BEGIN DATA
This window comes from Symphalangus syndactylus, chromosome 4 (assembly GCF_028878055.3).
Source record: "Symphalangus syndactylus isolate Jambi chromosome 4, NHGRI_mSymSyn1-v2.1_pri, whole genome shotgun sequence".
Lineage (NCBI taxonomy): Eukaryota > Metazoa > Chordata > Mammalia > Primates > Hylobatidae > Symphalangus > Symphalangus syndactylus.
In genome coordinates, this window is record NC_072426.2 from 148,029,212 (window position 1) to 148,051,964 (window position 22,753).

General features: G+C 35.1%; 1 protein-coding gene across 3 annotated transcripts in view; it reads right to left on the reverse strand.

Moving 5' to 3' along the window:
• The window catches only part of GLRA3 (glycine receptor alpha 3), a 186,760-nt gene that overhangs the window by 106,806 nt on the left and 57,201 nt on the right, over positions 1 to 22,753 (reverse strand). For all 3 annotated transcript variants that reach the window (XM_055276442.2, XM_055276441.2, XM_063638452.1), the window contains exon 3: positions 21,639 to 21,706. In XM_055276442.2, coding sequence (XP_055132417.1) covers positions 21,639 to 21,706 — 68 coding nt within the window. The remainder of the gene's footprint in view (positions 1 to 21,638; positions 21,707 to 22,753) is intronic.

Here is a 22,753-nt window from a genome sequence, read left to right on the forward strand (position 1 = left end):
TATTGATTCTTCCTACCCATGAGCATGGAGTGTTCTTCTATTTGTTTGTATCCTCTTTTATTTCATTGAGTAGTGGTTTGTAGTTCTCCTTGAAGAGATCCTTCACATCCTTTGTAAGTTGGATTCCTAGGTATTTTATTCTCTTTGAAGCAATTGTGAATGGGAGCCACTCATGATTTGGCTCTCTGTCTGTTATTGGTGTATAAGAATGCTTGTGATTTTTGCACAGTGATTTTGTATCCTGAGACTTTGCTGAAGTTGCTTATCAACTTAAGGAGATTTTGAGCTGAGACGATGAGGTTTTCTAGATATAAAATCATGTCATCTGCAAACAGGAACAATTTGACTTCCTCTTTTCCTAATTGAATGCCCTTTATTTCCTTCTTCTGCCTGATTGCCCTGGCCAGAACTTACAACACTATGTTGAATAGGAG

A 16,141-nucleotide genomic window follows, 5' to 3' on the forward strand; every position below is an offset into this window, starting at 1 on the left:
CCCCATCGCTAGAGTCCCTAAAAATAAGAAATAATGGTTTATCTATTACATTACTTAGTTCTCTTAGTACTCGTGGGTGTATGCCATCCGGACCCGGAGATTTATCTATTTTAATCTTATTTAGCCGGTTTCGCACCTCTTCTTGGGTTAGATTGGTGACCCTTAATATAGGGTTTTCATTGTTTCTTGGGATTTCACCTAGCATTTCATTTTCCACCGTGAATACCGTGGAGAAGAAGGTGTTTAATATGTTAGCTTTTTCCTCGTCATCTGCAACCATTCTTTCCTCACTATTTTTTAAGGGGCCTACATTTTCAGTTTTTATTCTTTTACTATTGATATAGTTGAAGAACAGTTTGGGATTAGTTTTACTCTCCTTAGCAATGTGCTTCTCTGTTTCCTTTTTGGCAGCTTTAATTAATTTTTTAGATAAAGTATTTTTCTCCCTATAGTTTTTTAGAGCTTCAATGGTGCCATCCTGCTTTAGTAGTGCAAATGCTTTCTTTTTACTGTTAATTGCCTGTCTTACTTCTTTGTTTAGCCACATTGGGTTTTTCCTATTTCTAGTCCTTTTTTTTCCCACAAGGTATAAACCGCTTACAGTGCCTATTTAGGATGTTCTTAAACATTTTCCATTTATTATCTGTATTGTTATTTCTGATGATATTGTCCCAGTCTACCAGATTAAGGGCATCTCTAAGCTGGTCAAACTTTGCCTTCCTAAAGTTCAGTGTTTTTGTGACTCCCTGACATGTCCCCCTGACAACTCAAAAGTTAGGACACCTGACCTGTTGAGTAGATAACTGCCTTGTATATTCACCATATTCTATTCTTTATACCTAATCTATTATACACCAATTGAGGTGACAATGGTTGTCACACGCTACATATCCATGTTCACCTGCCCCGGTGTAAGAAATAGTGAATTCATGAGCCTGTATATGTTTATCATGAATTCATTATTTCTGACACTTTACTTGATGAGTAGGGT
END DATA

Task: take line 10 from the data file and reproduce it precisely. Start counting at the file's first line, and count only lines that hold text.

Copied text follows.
A 16,141-nucleotide genomic window follows, 5' to 3' on the forward strand; every position below is an offset into this window, starting at 1 on the left: